"I returned to the town
where I was a child
and a teenager and an old man of thirty.
The town greeted me indifferently
but the streets' loudspeakers whispered:
don't you see the fire is still burning,
don't you hear the flame's roar?
Find another place.
Search for it.
Search for your true homeland."
So goes the amazing poem by Adam Zagajewski, "Search." I am reading it on the airplane on my way home from Oswiecim - or, as it is better known throughout the world, Auschwitz: the City of Death. It is unfair to Oswiecim, of course: the town remains vibrant with people – over 50,000 to be exact – and the concentration camp is only one small part of it.But so it is now, and fifty six years since its liberation, in January 1945, the city is suffering for it.I saw them both: the desolate city still willing and able to go on living, and the silent camp that indelibly colors its existence.They are both etched in my mind, and my heart.
As I read the poem, my heart skips a beat: my God, this is what it must be like to return, after the Holocaust. If I were a Pole coming home, this is how I would feel: old beyond years; unwelcome because I had survived; and unable not to hear the flame's roar. Because the roar is unbearably loud - and the fire is still burning. Everyone can hear it; as you walk through the camps, you can feel the fire burning inside your skull, till you cannot bear to look any more. You walk inside the crematoria, you touch the Wall of Death, and the fire licks you numb. The ground underneath your feet burns with pain, and you feel helpless with incomprehension.
But I am going back to Washington, which I now call home. Where is a returning Pole, a mere native, to find refuge? How can he find "another place" that he can call home? How can he search for his "true" homeland? Isn't this it? Wasn't this where he was born and raised? Yes, and yet... of course this is not his true homeland. That homeland no longer exists. It no longer exists for him, or for anyone else. All he has left is the search.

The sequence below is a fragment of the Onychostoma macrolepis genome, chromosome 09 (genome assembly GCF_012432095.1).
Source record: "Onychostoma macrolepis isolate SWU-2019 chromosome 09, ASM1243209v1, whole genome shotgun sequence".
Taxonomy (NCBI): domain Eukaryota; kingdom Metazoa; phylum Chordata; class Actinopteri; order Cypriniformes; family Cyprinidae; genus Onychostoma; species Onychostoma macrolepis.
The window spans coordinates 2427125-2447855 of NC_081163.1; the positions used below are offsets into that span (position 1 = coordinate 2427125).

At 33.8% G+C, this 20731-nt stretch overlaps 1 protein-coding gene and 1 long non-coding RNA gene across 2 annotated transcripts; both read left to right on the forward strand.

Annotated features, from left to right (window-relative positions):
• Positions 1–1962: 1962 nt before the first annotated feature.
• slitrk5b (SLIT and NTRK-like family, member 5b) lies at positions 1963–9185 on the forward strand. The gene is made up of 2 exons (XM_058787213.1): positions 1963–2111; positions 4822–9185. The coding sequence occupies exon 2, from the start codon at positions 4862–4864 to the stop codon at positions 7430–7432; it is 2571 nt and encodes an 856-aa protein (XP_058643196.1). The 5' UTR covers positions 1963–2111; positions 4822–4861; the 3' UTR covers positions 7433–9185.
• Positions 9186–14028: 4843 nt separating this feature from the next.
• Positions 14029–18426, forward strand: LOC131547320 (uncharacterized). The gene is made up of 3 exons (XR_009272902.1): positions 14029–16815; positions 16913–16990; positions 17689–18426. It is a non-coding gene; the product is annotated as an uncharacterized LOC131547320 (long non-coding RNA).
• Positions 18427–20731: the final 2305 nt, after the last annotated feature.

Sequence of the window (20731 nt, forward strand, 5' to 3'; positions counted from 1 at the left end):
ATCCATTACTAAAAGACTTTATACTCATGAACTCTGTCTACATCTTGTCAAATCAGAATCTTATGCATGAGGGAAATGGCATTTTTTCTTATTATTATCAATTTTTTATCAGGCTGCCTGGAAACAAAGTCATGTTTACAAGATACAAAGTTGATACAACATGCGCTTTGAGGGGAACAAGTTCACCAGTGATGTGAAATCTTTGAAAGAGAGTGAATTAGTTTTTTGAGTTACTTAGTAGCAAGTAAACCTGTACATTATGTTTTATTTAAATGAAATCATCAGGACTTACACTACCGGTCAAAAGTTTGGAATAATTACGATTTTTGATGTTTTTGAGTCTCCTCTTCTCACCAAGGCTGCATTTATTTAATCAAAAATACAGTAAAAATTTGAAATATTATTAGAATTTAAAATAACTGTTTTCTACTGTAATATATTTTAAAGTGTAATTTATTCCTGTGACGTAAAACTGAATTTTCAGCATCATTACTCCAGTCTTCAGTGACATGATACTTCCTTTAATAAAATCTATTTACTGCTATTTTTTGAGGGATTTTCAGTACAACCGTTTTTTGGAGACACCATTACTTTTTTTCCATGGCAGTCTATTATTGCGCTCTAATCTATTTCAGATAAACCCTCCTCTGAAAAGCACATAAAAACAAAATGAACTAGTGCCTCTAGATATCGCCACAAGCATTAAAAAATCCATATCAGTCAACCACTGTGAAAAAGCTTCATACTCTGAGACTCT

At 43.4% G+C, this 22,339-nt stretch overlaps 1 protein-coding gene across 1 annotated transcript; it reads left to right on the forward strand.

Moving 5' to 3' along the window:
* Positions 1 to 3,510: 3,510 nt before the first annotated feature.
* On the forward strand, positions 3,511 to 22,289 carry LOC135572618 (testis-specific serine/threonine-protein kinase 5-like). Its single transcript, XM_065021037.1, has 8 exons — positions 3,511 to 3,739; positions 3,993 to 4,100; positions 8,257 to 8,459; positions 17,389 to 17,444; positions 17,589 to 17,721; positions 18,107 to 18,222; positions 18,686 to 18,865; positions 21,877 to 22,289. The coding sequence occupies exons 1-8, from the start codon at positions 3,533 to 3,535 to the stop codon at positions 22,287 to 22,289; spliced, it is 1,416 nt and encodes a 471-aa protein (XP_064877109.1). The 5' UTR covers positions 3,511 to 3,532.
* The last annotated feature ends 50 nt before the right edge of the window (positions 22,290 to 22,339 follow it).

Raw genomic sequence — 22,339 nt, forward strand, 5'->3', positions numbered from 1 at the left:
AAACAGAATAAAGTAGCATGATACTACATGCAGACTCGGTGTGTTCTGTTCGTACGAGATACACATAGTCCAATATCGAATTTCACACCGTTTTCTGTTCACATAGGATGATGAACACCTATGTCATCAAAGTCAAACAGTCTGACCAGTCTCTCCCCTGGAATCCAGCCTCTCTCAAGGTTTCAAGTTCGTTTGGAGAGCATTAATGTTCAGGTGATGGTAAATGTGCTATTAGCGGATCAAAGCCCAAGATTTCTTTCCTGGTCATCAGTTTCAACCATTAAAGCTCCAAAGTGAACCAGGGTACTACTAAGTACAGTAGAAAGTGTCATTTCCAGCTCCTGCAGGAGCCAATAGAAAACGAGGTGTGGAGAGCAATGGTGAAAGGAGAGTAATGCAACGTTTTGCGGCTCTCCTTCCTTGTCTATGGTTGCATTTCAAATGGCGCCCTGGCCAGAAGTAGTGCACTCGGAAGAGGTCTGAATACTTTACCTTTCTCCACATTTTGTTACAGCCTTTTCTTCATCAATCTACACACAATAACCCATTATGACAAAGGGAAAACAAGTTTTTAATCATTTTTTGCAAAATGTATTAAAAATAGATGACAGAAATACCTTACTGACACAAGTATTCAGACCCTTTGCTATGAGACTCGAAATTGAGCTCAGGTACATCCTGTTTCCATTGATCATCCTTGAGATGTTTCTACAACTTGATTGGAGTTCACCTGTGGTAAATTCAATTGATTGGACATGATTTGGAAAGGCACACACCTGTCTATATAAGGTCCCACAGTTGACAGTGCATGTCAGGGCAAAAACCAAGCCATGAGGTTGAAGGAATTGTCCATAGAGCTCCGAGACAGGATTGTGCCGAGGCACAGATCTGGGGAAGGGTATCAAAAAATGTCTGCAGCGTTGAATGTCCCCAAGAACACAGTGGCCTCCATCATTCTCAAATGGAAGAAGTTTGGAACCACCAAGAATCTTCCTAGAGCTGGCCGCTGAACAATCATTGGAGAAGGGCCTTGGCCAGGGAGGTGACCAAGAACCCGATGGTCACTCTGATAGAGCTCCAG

But if there is any consolation, the Pole is not alone in having lost his homeland. As you walk on the ground of Auschwitz you know that Europe can never "go home" again. But why just Europe? The world... The flames continue to burn; the search is on.
I close my eyes, as I think about Zagajewski's poem, and listen to the airplane's quiet buzz, piercing the heavens. The music of that improbable journey thousands of miles aboveour dissonant planet is soothing, as I try to comprehend what I have just seen. As I remember walking into the gas chamber; and touching the ovens; and the tray that carried the corpses; and the scream I heard inside of me, that would not end. And suddenly it becomes very clear that there is no reason to search very far: home is exactly where it has always been. Oswiecim is home - to every Pole, to me, to all of us. It is not the same as it was seventy years ago, and it will never be again. That is what we must all understand and yes, accept. Such is home: the place where we were born, and where horror has taken place, and where we must go back and go on living because life is to be lived, and celebrated even as we say Kaddish to those who were taken away in flames of hell. And in an important sense Oswiecim is more truly home than anywhere else we happen to come from.
Because that is where we can never forget that innocent people were sacrificed on the altar of evil, for no purpose except perhaps to remind us that we have no right to forget their sacrifice - not ever.
The search for home has to be inside our hearts. And what we'll find will be no comfort, really, but an endless dirge, the final realization that there is no other place for us ever again.
Home is here, inside of us, inside every one of us. There is no running away; there is nowhere else. This is our true homeland, and we must learn how to burn yet go on living, praising the gift that is alone capable of bringing us any hope of salvation. It is the gift of love: not for every man, for surely some are undeserving. And there is no doubt that those who have murdered innocents – whether in Auschwitz, Sarajevo, the World Trade Center, in some many other places throughout the world - should be punished, with no mercy.
But love, yes, it must be: love for that which is beautiful, for that which is tender and strong and generous. And we all must be able to go on, even as we can never forget.